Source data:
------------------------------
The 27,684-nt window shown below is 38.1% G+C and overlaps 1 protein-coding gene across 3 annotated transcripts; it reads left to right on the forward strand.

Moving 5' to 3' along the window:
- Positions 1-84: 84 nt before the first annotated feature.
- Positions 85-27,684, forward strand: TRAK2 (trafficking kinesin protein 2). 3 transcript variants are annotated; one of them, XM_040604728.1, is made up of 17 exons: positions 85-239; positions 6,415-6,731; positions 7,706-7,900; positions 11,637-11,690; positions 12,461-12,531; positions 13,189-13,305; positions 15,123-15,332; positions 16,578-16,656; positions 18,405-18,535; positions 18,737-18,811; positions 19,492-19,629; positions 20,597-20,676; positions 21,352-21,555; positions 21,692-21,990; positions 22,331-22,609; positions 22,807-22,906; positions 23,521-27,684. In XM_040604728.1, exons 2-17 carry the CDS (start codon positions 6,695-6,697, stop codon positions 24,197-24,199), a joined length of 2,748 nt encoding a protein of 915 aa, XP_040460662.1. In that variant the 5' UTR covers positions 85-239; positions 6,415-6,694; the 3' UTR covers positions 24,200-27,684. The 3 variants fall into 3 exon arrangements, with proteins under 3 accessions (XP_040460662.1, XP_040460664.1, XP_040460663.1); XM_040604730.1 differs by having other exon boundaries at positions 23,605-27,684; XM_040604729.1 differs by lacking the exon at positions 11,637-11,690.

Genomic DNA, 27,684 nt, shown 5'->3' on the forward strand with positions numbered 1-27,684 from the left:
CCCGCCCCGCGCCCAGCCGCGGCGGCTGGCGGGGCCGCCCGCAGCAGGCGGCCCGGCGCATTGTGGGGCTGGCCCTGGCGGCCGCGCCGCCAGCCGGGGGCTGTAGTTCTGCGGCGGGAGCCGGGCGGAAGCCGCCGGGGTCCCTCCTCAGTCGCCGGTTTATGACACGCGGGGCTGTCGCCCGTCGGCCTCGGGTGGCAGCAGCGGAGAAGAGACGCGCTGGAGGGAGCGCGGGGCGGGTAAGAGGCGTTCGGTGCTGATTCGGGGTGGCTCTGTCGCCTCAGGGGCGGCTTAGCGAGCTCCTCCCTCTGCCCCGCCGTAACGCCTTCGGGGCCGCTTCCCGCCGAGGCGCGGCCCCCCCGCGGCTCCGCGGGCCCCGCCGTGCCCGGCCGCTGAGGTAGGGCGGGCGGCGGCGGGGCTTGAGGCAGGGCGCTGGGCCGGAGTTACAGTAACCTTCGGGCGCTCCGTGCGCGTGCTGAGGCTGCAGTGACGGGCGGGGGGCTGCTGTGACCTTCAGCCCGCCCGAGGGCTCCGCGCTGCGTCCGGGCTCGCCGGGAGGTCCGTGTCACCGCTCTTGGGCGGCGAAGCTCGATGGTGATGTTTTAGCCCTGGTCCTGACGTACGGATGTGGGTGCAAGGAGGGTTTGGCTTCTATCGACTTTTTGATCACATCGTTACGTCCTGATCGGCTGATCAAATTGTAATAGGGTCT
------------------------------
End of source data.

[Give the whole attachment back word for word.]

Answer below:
The 27,684-nt window shown below is 38.1% G+C and overlaps 1 protein-coding gene across 3 annotated transcripts; it reads left to right on the forward strand.

Moving 5' to 3' along the window:
- Positions 1-84: 84 nt before the first annotated feature.
- Positions 85-27,684, forward strand: TRAK2 (trafficking kinesin protein 2). 3 transcript variants are annotated; one of them, XM_040604728.1, is made up of 17 exons: positions 85-239; positions 6,415-6,731; positions 7,706-7,900; positions 11,637-11,690; positions 12,461-12,531; positions 13,189-13,305; positions 15,123-15,332; positions 16,578-16,656; positions 18,405-18,535; positions 18,737-18,811; positions 19,492-19,629; positions 20,597-20,676; positions 21,352-21,555; positions 21,692-21,990; positions 22,331-22,609; positions 22,807-22,906; positions 23,521-27,684. In XM_040604728.1, exons 2-17 carry the CDS (start codon positions 6,695-6,697, stop codon positions 24,197-24,199), a joined length of 2,748 nt encoding a protein of 915 aa, XP_040460662.1. In that variant the 5' UTR covers positions 85-239; positions 6,415-6,694; the 3' UTR covers positions 24,200-27,684. The 3 variants fall into 3 exon arrangements, with proteins under 3 accessions (XP_040460662.1, XP_040460664.1, XP_040460663.1); XM_040604730.1 differs by having other exon boundaries at positions 23,605-27,684; XM_040604729.1 differs by lacking the exon at positions 11,637-11,690.

Genomic DNA, 27,684 nt, shown 5'->3' on the forward strand with positions numbered 1-27,684 from the left:
CCCGCCCCGCGCCCAGCCGCGGCGGCTGGCGGGGCCGCCCGCAGCAGGCGGCCCGGCGCATTGTGGGGCTGGCCCTGGCGGCCGCGCCGCCAGCCGGGGGCTGTAGTTCTGCGGCGGGAGCCGGGCGGAAGCCGCCGGGGTCCCTCCTCAGTCGCCGGTTTATGACACGCGGGGCTGTCGCCCGTCGGCCTCGGGTGGCAGCAGCGGAGAAGAGACGCGCTGGAGGGAGCGCGGGGCGGGTAAGAGGCGTTCGGTGCTGATTCGGGGTGGCTCTGTCGCCTCAGGGGCGGCTTAGCGAGCTCCTCCCTCTGCCCCGCCGTAACGCCTTCGGGGCCGCTTCCCGCCGAGGCGCGGCCCCCCCGCGGCTCCGCGGGCCCCGCCGTGCCCGGCCGCTGAGGTAGGGCGGGCGGCGGCGGGGCTTGAGGCAGGGCGCTGGGCCGGAGTTACAGTAACCTTCGGGCGCTCCGTGCGCGTGCTGAGGCTGCAGTGACGGGCGGGGGGCTGCTGTGACCTTCAGCCCGCCCGAGGGCTCCGCGCTGCGTCCGGGCTCGCCGGGAGGTCCGTGTCACCGCTCTTGGGCGGCGAAGCTCGATGGTGATGTTTTAGCCCTGGTCCTGACGTACGGATGTGGGTGCAAGGAGGGTTTGGCTTCTATCGACTTTTTGATCACATCGTTACGTCCTGATCGGCTGATCAAATTGTAATAGGGTCT